The authors call those who fought in the Revolutionary War “revolutionary mobs” and “American mobs.”
“In comparing the three revolutions, a few historians have concentrated on the actions of revolutionary mobs, such as the American Sons of Liberty. Again there are two divergent interpretations: (1) the mobs in all three countries engaged in the same radical activities, and (2) the American mobs had a much easier time of it than the French and Russian mobs, who encountered ruthless repression by military authorities,” the text reads.
The book also compares American Revolution fighters to the “guerrilla bands that fought in such countries as Cuba in the 1950s and Vietnam in the 1960s.”
Dr. Corbin again took issue with the description of the Americans who fought for independence in the Revolutionary War. He said there was “very little that was radical about the Revolutionary War if the author is employing post-modern parlance for the term.”
“The most powerful calls for revolution were forwarded upon a natural rights basis. Given that many a regime before and since had been instituted and maintained through the employment of force, one could only call the revolution radical if by radical one is paying deference to the Founders’ attempt to establish the regime upon ‘reflection and choice,’” he said, referencing the Federalist papers.
Corbin also noted that “all different types of imperfect people participated in the Revolutionary War,” but argued that “the power of ideas that drove the American revolution is what makes the American political revolution very different than its Russian and French counterparts.”
“Note that the two latter regimes had to continually employ force to keep their people (or subjects if you will) in check, both in war and in peace (often the peace of the silenced or the dead) that followed,” Corbin told TheBlaze. “In sum, whoever wrote this text is attempting to besmirch the American regime by making it the moral equivalent of all revolutionary regimes, which it certainly was not.”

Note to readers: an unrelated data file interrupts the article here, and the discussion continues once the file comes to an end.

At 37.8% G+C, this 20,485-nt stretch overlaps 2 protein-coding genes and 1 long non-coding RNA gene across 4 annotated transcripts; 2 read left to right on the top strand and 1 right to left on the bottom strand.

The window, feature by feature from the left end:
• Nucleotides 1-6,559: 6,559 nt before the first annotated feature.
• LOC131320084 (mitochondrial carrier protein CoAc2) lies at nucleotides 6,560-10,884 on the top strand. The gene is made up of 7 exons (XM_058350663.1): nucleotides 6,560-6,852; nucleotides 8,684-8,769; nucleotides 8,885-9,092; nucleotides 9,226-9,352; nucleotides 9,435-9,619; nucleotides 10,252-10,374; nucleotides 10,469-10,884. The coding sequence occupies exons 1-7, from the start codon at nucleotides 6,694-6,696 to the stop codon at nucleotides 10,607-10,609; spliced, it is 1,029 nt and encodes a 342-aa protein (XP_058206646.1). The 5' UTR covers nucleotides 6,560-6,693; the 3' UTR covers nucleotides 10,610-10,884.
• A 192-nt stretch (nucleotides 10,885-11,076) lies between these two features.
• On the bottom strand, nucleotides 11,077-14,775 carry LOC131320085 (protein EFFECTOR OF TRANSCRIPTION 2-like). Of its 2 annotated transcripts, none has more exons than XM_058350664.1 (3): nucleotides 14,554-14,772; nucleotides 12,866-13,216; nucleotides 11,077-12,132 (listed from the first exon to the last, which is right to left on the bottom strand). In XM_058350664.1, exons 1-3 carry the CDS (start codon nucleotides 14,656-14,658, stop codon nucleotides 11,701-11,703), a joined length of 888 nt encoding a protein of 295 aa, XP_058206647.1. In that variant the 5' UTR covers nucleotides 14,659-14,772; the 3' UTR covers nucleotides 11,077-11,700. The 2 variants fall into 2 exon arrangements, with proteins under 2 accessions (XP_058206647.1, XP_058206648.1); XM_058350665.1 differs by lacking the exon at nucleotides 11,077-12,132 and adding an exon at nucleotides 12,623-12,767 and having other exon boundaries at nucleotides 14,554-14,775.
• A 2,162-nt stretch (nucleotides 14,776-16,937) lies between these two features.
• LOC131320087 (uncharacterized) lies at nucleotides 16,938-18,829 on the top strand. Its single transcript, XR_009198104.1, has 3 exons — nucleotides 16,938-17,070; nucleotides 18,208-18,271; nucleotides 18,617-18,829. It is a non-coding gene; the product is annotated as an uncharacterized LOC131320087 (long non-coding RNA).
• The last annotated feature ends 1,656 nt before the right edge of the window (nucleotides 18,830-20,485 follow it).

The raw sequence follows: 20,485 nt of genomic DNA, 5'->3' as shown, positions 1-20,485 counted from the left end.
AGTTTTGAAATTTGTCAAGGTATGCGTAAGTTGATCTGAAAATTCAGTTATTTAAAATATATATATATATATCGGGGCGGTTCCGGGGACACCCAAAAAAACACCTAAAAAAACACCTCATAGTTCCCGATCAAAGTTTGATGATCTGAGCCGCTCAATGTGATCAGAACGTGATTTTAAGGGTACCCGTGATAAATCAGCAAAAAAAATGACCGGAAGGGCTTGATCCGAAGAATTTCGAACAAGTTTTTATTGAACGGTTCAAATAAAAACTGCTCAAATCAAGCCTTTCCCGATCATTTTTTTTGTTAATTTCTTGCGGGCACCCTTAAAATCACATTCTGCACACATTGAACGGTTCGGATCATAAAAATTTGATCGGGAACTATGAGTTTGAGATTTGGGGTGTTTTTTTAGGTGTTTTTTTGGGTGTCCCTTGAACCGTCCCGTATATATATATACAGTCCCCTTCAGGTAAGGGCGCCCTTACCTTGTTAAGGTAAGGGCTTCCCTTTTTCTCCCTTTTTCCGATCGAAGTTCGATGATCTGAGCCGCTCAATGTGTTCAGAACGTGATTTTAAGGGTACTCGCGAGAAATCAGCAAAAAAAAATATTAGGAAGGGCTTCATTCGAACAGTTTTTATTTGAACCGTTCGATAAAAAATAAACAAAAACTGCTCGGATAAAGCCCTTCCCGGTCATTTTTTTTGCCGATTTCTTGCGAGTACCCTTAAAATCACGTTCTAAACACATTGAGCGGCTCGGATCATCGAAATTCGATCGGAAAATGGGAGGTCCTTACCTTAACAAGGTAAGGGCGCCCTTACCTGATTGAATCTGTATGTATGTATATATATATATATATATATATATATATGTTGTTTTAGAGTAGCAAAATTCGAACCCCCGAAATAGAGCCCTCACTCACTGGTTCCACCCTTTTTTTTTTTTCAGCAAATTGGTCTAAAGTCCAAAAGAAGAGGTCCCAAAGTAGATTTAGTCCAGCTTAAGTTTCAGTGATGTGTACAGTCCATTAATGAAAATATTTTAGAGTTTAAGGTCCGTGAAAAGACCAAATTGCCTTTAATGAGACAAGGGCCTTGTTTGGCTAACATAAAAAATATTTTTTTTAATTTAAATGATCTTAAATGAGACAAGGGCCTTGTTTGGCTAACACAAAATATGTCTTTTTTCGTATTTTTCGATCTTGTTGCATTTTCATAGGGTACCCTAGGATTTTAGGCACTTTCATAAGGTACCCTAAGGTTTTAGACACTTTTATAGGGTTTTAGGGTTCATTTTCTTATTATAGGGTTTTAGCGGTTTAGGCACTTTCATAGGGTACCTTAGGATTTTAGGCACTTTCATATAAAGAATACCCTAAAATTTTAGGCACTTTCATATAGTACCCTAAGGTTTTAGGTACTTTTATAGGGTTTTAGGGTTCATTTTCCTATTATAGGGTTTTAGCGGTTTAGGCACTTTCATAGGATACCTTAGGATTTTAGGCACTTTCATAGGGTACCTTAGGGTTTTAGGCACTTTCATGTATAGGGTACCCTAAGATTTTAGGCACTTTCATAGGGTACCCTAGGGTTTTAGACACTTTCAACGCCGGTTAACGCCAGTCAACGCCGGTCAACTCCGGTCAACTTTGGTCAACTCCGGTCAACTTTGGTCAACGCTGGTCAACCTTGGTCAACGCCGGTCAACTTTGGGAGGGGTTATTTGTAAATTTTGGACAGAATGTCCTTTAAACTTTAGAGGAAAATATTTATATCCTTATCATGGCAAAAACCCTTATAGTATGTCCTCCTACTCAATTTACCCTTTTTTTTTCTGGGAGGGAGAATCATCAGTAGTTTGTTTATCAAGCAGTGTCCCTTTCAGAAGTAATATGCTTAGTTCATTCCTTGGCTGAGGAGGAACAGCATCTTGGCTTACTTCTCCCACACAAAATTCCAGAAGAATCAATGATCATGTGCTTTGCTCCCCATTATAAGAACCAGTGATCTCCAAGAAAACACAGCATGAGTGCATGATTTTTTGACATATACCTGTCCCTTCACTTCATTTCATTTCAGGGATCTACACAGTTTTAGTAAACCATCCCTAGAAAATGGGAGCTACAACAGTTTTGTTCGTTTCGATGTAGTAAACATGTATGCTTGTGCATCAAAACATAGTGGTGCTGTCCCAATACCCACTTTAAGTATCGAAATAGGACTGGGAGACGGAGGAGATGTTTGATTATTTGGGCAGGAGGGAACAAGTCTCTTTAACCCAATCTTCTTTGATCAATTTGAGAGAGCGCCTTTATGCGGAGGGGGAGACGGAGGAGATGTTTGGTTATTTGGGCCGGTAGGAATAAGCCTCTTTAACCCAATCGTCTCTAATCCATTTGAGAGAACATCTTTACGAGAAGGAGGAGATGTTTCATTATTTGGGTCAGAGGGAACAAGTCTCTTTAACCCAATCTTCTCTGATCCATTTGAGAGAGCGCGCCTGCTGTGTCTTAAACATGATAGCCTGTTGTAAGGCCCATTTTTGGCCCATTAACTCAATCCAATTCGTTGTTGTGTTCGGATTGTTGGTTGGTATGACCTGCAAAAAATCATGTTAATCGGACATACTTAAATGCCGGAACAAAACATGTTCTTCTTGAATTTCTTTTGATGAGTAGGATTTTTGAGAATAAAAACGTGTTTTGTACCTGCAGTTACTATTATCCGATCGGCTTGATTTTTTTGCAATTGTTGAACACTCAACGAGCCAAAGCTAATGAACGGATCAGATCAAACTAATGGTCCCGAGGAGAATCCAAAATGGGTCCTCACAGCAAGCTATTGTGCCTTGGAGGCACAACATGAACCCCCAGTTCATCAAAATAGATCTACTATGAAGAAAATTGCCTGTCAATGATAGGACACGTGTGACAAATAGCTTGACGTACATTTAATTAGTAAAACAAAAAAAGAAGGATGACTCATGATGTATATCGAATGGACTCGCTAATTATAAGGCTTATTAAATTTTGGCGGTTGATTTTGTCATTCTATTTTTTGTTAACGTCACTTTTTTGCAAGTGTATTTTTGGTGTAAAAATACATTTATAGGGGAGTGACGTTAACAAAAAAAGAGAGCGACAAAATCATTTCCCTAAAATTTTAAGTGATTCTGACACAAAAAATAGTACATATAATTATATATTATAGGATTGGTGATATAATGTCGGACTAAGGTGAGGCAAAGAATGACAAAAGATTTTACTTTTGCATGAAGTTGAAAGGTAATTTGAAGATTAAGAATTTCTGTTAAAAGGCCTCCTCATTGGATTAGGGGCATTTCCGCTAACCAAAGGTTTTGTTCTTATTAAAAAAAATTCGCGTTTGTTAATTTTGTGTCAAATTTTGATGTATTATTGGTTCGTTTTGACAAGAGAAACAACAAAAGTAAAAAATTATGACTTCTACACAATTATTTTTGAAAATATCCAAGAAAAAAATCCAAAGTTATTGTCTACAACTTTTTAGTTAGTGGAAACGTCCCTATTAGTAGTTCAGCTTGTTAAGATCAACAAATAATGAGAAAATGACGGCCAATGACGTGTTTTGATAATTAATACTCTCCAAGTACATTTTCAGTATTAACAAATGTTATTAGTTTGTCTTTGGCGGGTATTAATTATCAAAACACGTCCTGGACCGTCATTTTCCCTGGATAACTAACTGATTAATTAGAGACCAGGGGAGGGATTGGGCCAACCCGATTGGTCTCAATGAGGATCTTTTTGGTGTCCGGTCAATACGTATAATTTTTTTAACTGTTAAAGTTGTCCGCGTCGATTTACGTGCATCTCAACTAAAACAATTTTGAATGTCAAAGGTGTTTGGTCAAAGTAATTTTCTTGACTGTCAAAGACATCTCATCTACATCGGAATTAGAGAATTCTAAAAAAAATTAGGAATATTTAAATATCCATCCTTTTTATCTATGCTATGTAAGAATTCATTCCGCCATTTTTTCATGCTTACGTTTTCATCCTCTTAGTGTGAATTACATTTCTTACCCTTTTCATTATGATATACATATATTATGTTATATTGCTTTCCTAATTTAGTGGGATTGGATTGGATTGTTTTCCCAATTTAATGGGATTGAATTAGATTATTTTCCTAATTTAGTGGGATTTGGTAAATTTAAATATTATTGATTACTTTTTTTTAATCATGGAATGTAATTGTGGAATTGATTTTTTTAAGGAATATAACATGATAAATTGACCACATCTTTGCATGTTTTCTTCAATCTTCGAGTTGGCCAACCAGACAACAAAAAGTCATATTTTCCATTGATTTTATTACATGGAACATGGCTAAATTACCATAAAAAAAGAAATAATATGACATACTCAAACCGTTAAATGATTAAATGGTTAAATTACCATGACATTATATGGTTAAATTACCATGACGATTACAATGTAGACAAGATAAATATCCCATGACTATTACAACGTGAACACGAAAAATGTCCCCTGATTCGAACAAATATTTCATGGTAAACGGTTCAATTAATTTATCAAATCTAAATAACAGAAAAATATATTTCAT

Further, discussing the Boston Tea Party, the books states the British Parliament passed the Tea Act in 1773 in an effort to “help the British East India Company out of its financial problems.”
When the company’s tea shipment came to the Boston harbor, “a group of Bostonians disguised themselves as Native Americans, boarded the British ships, and dumped 342 chests of tea into the harbor.”
“While many applauded the Boston Tea Party as a justifiable defense of liberty, others thought the destruction of private property was far too radical,” the book reflects.
TheBlaze is still researching the book and trying to determine how widespread its use is in U.S. schools.
Initial research shows the textbook is currently being used at North Thurston High School in Lacey, Wash., and in Forsyth (Ga.) County Schools. The book was also used in the Summer of 2013 by the Social Studies Department at the DeKalb School of the Arts in Stone Mountain, Ga. Further, an online copy of the book is currently posted on the Conejo Valley Unified School District in California. You can read the pdf version of the book here.
It could be that many other schools across the country use the text book as well. TheBlaze is currently awaiting comment from several of the schools and districts mentioned above.
Another key question yet to be answered is: If the textbook is indeed a study guide for the “advanced placement exam,” does the exam also reflect the book’s content?
This story has been updated.